I have my new wheels, though it's unlikely I will have passed my test to be abel to drive outside in two weeks sad. I am however allowed to take it in a taxi and then use it inside the hospital grin This is very good news as my manual makes me totally dependant on someone for any movement and the old powerchair has started with both erratic batteries and steering - it just swings to the left randomly which is a little dangerous really.

Getting close now, I can't lift my legs anymore so I think babys head must be very low!

SunnyCarrie Wed 08-Aug-12 11:50:55

P.s me with curved spine and replaced joints I meant, clearly if your baby is ill going home has to be delayed!

SunnyCarrie Wed 08-Aug-12 11:47:54

God I so understand where you are coming from, in so many ways, first point it would be nice to not be joined at the hip with husband who is also a carer. You feel total guilt when they do so much don't you, I hate seeing him have to run around. He will miss you though, my husband missed me and our new son when he had to go home.

I ignored visiting hours hahaha too many years of living as a child in hospital etc you get a bit confident and think oh whatever! You provide a nurse to stand by my bed every ten mins and husband can go home, they don't like that option, let's face it they can't afford the staff for that option at the moment. So first off get confident, if you need more care than you know they can give then when the visiting over bell goes, ring your buzzer and in a non questioning voice say my husband will have to stay for another hour as I need more fluid he needs to help me get to loo afterwards, help dressing and help making sure our child is ok ready for night staff etc.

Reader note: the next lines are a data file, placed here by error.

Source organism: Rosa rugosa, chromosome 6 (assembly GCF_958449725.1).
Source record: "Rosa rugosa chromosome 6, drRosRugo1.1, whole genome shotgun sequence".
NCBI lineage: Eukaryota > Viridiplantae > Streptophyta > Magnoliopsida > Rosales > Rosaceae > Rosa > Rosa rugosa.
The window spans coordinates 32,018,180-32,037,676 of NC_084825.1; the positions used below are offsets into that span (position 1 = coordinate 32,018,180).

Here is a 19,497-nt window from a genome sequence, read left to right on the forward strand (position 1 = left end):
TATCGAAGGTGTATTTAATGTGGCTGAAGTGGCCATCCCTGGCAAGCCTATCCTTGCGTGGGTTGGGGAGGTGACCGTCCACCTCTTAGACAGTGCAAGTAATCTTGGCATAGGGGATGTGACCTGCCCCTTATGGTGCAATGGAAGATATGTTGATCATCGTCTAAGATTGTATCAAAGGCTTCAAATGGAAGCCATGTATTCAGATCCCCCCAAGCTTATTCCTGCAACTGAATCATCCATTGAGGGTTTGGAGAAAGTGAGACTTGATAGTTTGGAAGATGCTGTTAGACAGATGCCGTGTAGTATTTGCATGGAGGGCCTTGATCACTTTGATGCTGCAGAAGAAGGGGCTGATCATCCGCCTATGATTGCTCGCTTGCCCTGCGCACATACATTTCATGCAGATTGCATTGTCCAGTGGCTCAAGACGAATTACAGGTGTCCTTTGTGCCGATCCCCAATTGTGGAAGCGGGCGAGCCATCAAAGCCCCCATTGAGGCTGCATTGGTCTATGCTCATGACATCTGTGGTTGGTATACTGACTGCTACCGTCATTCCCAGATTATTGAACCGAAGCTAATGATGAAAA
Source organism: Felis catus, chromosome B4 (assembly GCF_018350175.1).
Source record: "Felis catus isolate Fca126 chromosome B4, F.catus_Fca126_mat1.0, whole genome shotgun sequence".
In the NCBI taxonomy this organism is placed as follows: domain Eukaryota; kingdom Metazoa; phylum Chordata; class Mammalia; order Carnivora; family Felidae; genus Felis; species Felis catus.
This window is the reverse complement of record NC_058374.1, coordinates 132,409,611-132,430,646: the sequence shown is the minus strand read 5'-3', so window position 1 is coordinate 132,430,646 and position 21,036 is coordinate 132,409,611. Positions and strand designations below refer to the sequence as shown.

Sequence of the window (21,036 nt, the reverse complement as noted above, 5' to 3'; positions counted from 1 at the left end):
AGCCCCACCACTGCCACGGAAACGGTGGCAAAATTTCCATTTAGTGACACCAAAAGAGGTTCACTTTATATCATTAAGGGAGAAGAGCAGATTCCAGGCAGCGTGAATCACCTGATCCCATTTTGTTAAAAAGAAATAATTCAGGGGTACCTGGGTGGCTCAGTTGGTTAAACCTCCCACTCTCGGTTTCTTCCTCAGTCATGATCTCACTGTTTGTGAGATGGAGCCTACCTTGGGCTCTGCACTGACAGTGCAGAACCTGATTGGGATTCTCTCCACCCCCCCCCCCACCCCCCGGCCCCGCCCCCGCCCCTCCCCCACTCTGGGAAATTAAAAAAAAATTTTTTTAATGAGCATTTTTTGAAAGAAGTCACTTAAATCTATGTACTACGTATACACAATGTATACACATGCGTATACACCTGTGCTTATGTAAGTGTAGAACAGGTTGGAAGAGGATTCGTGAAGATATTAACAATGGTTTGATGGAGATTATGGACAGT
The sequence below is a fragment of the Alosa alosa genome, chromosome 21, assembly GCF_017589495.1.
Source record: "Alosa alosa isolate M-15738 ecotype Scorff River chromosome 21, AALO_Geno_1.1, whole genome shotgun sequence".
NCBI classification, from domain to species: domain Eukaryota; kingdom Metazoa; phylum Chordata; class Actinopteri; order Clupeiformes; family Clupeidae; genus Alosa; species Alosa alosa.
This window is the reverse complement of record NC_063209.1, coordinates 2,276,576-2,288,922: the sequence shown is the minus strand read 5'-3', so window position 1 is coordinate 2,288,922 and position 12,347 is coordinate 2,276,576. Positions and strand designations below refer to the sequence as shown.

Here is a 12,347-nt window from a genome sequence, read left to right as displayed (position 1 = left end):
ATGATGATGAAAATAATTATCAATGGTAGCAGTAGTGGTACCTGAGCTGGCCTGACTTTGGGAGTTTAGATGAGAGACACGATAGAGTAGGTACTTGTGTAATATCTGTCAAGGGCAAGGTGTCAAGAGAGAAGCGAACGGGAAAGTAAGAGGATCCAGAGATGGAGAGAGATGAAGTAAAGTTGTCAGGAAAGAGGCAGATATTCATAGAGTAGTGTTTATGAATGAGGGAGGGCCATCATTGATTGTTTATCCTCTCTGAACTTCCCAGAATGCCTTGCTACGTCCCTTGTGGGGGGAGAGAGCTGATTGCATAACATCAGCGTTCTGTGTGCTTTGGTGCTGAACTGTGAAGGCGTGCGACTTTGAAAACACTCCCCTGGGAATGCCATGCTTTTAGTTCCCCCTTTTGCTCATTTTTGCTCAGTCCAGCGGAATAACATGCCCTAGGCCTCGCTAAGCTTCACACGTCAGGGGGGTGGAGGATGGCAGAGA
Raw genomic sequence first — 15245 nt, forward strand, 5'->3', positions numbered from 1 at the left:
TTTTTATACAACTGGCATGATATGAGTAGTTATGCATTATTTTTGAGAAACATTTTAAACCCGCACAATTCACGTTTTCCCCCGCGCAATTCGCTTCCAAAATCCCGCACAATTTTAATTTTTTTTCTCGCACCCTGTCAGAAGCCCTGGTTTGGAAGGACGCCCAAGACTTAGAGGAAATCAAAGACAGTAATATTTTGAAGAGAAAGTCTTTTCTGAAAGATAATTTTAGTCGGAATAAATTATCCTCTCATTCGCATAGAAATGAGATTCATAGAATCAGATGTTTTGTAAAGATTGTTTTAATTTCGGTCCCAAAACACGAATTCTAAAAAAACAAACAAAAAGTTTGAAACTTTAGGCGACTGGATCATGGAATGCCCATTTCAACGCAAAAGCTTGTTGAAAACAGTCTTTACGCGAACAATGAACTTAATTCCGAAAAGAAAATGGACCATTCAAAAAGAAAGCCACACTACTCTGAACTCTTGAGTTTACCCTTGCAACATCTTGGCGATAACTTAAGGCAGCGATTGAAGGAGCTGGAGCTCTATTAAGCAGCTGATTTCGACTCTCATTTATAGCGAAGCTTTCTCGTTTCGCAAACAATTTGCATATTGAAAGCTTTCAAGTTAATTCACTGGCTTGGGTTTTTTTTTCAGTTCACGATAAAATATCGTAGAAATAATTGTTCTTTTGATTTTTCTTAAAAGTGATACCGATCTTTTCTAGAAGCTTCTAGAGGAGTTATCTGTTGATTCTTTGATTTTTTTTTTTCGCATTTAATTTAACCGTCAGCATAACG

Secondly usually the nurses try their hardest, they really do try bless them but they are not kitted remotely for special need parents. So as long as all goes well from day one start saying this is silly me being here, there is nothing geared up for me to use here to care for my child and yet at home I have all I need and my husband. They understand and it means they push for the doctor to do checks quickly and try and rush your home time as fast as they can. My son was premature but very healthy, born by c section deliberately planned due to. Y curved spine, tiny form and week replacement joints etc. I got a normal bedside baby cot which was actually not to difficult to use as the sides are not high and although my arms are fixed at ninety degrees I could still manage to get son out. Bring a v pillow with you, you will need it to help rest baby on for breast feeding. Take easiest nappies with you that you can find,I found Tescos newborn nappies were easiest to do with poor dexterity. Keep dressing baby simple, there are Velcro newborn and prem baby vests in Mothercare.